Watch out for this year’s ‘Dirty Dozen’

April 4, 2017|

Compiled annually by the IRS, the “Dirty Dozen” is a list of common scams taxpayers may encounter in the coming months. While many of these scams peak during the tax filing season, they may be encountered at any time during the year. Here is this year’s list:

1. Identity Theft: Tax-related identity theft occurs when someone uses your stolen Social Security number to file a tax return claiming a fraudulent refund. Taxpayers should use caution when viewing e-mails, receiving telephone calls or getting advice on tax issues, because scams can take on many sophisticated forms.

2. Phone Scams: Aggressive and threatening phone calls by criminals impersonating IRS agents remain a major threat to taxpayers. In recent weeks, the agency has seen a surge of these phone scams as scam artists threaten arrest, deportation, license revocation and other things.

3. Phishing: Phishing schemes using fake emails or websites are used by criminals to try to steal personal information. Typically, criminals pose as a person or organization you trust and/or recognize.

4. Tax Return Preparer Fraud: About 60 percent of taxpayers use tax professionals to prepare their returns. The vast majority of tax professionals provide honest, high-quality service, but there are some dishonest tax preparers who set up shop each filing season. Well-intentioned taxpayers can be misled by preparers who don’t understand taxes or who mislead people into taking credits or deductions they aren’t entitled to in order to increase their fee.

5. Hiding Money or Income Offshore: Through the years, offshore accounts have been used to lure taxpayers into scams and schemes. Numerous individuals have been identified as evading U.S. taxes by hiding income in offshore banks, brokerage accounts or nominee entities and then using debit cards, credit cards or wire transfers to access the funds.

6. Inflated Refund Claims: Taxpayers should be on the lookout for unscrupulous tax preparers pushing inflated tax refund claims. Scam artists routinely pose as tax preparers during tax time, luring victims in by promising large federal tax refunds or refunds that people never dreamed they were due in the first place.

7. Fake Charities: Taxpayers should be aware that phony charities use names or websites that sound or look like those of respected, legitimate organizations. For instance, after major disasters, it’s common for scam artists to impersonate charities to get money or private information from well-intentioned taxpayers.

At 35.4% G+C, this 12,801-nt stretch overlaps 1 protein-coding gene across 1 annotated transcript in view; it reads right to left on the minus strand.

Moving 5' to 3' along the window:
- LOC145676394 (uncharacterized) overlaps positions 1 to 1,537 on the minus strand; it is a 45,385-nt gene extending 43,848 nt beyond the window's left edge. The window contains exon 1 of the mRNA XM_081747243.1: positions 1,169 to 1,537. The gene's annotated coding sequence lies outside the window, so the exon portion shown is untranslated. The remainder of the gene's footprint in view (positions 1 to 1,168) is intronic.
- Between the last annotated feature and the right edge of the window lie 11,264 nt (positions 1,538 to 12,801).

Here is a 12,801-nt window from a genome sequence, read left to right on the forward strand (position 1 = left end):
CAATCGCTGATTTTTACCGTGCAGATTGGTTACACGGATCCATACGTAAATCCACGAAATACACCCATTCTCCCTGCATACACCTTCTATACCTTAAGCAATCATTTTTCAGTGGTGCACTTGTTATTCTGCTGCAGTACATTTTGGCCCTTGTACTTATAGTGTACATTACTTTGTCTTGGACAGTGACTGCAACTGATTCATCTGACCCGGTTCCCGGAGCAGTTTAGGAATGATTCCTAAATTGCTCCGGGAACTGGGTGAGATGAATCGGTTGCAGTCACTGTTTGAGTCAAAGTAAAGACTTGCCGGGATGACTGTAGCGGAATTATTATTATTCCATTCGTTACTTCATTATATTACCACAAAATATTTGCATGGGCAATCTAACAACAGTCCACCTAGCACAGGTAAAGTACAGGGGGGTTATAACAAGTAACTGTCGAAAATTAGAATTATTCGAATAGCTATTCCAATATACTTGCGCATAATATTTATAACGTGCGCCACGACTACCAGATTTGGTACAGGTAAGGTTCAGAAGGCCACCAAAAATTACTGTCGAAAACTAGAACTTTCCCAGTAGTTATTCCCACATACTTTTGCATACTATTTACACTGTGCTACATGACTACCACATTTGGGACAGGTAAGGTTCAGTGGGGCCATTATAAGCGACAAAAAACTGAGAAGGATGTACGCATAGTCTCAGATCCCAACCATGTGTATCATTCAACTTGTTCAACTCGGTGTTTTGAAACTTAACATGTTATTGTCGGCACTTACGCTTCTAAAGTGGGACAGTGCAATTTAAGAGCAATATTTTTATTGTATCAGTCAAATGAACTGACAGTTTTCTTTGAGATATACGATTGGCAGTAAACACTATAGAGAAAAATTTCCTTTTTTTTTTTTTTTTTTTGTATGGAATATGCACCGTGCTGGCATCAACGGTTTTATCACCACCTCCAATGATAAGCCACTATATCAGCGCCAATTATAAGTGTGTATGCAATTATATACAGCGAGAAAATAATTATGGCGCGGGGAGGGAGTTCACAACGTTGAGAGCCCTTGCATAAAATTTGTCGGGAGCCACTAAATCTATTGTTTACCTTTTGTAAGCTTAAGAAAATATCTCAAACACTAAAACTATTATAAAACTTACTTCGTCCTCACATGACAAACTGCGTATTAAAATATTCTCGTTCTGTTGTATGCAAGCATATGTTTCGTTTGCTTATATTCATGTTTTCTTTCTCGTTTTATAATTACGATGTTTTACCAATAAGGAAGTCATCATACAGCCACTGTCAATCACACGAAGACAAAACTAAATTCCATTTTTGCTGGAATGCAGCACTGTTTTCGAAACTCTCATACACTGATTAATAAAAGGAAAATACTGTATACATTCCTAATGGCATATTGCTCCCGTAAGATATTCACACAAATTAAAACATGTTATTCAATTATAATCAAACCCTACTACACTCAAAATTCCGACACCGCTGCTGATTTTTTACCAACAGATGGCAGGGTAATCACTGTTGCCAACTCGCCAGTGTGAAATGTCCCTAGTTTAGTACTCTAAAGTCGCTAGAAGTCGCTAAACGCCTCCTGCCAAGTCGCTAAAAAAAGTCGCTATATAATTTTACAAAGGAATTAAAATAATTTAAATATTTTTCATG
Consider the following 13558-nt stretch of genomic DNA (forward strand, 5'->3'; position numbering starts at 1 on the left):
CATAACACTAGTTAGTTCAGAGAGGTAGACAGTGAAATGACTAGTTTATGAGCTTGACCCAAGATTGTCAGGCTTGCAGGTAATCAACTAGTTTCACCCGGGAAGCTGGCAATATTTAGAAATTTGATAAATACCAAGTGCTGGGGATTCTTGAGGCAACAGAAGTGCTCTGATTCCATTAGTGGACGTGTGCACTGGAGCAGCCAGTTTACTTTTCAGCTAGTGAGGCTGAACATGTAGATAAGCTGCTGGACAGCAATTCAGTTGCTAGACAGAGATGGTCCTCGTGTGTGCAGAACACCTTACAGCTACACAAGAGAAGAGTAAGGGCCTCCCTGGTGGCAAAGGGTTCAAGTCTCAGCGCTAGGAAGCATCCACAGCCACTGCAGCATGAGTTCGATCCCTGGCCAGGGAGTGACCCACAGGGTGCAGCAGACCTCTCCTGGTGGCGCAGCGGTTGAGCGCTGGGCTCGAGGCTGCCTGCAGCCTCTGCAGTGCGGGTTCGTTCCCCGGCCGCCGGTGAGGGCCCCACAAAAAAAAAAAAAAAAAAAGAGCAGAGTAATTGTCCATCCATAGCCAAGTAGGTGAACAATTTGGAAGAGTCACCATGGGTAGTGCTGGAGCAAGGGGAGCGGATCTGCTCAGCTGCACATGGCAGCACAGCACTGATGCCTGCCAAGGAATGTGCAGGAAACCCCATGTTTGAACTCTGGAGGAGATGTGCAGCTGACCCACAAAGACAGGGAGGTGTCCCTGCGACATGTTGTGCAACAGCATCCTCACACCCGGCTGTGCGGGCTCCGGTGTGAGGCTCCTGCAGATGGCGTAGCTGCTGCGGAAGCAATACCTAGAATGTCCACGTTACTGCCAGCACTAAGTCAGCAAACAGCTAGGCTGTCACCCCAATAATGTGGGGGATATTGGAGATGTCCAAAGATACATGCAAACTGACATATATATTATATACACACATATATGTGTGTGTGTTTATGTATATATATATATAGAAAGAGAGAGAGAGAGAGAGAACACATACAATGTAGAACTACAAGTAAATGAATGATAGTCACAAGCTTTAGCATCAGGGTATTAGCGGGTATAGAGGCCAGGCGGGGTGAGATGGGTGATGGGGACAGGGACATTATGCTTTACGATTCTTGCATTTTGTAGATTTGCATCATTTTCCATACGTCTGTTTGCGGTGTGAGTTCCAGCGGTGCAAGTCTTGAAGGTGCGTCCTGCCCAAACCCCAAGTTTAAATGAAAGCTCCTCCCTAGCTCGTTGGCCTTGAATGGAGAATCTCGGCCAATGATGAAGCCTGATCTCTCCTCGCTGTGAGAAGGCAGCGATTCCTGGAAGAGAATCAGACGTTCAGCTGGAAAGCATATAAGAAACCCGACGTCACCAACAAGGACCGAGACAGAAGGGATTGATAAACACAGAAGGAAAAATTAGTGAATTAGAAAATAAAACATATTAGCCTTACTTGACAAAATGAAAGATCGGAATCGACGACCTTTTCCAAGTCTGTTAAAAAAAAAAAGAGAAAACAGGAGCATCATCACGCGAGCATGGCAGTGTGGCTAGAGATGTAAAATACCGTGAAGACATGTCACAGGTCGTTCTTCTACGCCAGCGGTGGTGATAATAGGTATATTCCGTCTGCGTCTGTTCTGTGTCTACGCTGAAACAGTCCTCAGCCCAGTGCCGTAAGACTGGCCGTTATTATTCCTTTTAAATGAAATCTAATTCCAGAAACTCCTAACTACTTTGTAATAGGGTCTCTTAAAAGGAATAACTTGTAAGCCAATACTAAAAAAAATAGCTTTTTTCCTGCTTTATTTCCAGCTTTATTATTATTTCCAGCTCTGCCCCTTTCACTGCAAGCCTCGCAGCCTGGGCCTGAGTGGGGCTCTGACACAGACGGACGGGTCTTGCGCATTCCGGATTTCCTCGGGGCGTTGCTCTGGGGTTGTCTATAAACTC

8. Falsely Padding Deductions on Tax Returns: The vast majority of taxpayers file honest and accurate tax returns on time every year. However, each year some taxpayers can’t resist the temptation of fudging their information. That’s why falsely claiming deductions, expenses or credits on tax returns is on the “Dirty Dozen” tax scams list. The IRS warns taxpayers that they should think twice before overstating deductions such as charitable contributions, padding their claimed business expenses or including credits that they are not entitled to receive.

9. Excessive Claims for Business Credits: Improper claims for business credits such as the fuel tax and the research credit are also on the IRS “Dirty Dozen” list this year.

10. Falsifying Income to Claim Credits: This scam involves inflating or including income on a tax return that was never earned, either as wages or as self-employment income, usually in order to maximize refundable credits. Just like falsely claiming an expense or deduction you did not pay, claiming income you did not earn in order to secure larger refundable credits could have serious repercussions.

11. Abusive Tax Shelters: Phony tax shelters and structures to avoid paying taxes continue to be a problem, and taxpayers should steer clear of these types of schemes as they can end up costing more in back taxes, penalties and interest than they saved in the first place.

12. Frivolous Tax Arguments: Taxpayers are also warned against using frivolous tax arguments to avoid paying their taxes. Examples include contentions that taxpayers can refuse to pay taxes on religious or moral grounds by invoking the First Amendment or that the only “employees” subject to federal income tax are employees of the federal government; and that only foreign-source income is taxable.

Keep a few things in mind: Be wary of tax results that sound wonderful — part of making money is paying taxes; the IRS will never call or e-mail you, only contact you by mail; and use a reputable tax preparer. These few pieces of advice can save you from potential costly mistakes!

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